A Curious Brute
Crows. Wild yet fiercely intelligent, shy yet savage. Notorious in legends and mythology, and associated with misfortune and death. Remarkably intriguing creatures.
Years of landscape work taught me of their prevalence. They’d appear, tauntingly, alone or in their mobs, cawing an apparent desire to be photographed. Half-hearted attempts, however, had always proved my lack of equipment, skill, and most importantly, true vision to tell their story.
But they never gave up.
Strangers By The Sea
Visiting the coast one afternoon, I'd rather naively hoped to find a completely empty stretch of shoreline. Unfortunately, the beach was scattered with people, all using the space for different things and all getting in the way when I tried to capture something that I liked. Stepping back to just watch for a while, I was struck by the comparative vastness of the environment - the immense ocean and sky dwarfing the people, making them look almost like toy figures in the distance. I was immediately reminded of paintings by L.S Lowry and some particular pieces by the artist Gary Bunt. Their work became an instant inspiration to me, and after a few lucky shots, I embarked on a very unexpected but exciting new project photographing people by the sea.
The Moon And The Yew Tree
This series, The Moon And The Yew Tree, was inspired by the poem of the same name by Sylvia Plath.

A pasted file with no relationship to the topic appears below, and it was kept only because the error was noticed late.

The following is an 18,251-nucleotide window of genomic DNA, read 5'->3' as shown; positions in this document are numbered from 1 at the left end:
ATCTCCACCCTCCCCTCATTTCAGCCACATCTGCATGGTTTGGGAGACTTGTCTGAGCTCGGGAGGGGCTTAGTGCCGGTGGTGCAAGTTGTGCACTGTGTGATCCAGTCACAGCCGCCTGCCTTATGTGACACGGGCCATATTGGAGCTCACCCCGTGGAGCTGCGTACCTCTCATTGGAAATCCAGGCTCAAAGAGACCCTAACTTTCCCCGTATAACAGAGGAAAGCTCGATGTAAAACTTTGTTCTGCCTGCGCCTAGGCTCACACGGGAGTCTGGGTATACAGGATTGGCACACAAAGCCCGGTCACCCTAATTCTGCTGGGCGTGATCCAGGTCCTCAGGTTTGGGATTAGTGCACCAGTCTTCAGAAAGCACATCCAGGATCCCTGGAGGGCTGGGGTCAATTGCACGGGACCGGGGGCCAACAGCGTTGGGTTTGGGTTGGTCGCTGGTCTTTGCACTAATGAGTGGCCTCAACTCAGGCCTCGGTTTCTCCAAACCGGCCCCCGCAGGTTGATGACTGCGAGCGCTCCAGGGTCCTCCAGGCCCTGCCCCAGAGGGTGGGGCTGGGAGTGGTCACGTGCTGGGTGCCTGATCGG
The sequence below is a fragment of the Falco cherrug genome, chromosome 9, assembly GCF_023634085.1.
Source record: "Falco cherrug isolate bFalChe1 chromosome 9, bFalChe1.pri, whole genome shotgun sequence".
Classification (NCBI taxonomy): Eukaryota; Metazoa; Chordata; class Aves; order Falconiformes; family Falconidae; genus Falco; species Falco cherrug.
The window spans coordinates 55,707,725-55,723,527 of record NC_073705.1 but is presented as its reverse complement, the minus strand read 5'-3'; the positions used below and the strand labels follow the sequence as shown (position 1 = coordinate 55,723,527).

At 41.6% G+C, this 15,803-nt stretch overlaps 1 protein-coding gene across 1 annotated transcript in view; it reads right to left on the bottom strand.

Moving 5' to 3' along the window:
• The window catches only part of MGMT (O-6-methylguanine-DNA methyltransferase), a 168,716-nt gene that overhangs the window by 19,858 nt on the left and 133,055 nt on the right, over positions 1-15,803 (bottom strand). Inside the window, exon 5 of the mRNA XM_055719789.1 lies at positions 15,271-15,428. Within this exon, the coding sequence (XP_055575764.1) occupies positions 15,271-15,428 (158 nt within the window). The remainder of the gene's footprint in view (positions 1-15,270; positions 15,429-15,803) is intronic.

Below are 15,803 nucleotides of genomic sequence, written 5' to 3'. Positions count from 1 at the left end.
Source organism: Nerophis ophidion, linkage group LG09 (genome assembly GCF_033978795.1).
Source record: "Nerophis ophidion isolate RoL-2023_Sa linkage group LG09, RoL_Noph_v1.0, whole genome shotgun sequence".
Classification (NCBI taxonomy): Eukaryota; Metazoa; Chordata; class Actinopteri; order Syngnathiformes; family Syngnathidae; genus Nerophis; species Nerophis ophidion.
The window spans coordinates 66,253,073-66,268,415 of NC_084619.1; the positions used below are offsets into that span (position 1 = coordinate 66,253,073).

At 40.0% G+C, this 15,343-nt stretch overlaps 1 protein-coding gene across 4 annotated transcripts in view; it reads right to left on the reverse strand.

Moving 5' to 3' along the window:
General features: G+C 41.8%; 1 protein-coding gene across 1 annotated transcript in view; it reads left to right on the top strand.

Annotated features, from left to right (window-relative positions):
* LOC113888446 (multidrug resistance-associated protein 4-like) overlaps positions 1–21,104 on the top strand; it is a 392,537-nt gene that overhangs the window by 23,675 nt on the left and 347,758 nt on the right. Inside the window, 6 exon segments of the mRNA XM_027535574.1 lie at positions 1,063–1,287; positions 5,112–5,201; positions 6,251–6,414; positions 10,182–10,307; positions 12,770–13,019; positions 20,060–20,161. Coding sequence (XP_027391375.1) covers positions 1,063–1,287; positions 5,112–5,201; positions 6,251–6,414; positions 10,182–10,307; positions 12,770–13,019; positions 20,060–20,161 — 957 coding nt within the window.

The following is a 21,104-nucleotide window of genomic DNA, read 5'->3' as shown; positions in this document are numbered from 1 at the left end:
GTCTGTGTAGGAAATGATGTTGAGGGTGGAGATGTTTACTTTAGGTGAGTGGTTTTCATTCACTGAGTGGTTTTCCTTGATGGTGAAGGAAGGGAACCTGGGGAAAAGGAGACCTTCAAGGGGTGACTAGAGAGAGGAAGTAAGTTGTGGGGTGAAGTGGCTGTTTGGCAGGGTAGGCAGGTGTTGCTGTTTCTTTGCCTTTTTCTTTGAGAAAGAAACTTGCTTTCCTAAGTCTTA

My interest in the work of both Sylvia Plath and Ted Hughes began sometime after the discovery of a curious link, of sorts. It transpired that at one time, not only did my paternal grandmother, Helen, live at the same address as both Hughes and Plath, but her life and tragic demise are mentioned in two of Hughes' poems. Although the coroner reported an 'open verdict', Helen almost certainly committed suicide, and did so in the same manner as that which, later, famously took the lives of Plath herself as well as Hughes' next partner, Assia Wevill.
Forgotten Postcards is a series of mono multiple-exposure photographs. The first four in the series represent my first ever experiments with using Adobe Photoshop to layer images together. Prior to this project, all the multiple-exposure images I created were made in-camera at the time that they were originally captured.
Over the last couple of years, as I've started using alternative and more 'creative' camera techniques, I've come to realise the irrelevancy of how an image is produced. I strongly believe that if a picture works artistically and is to some extent visually appealing, it really doesn't matter how the end result came together.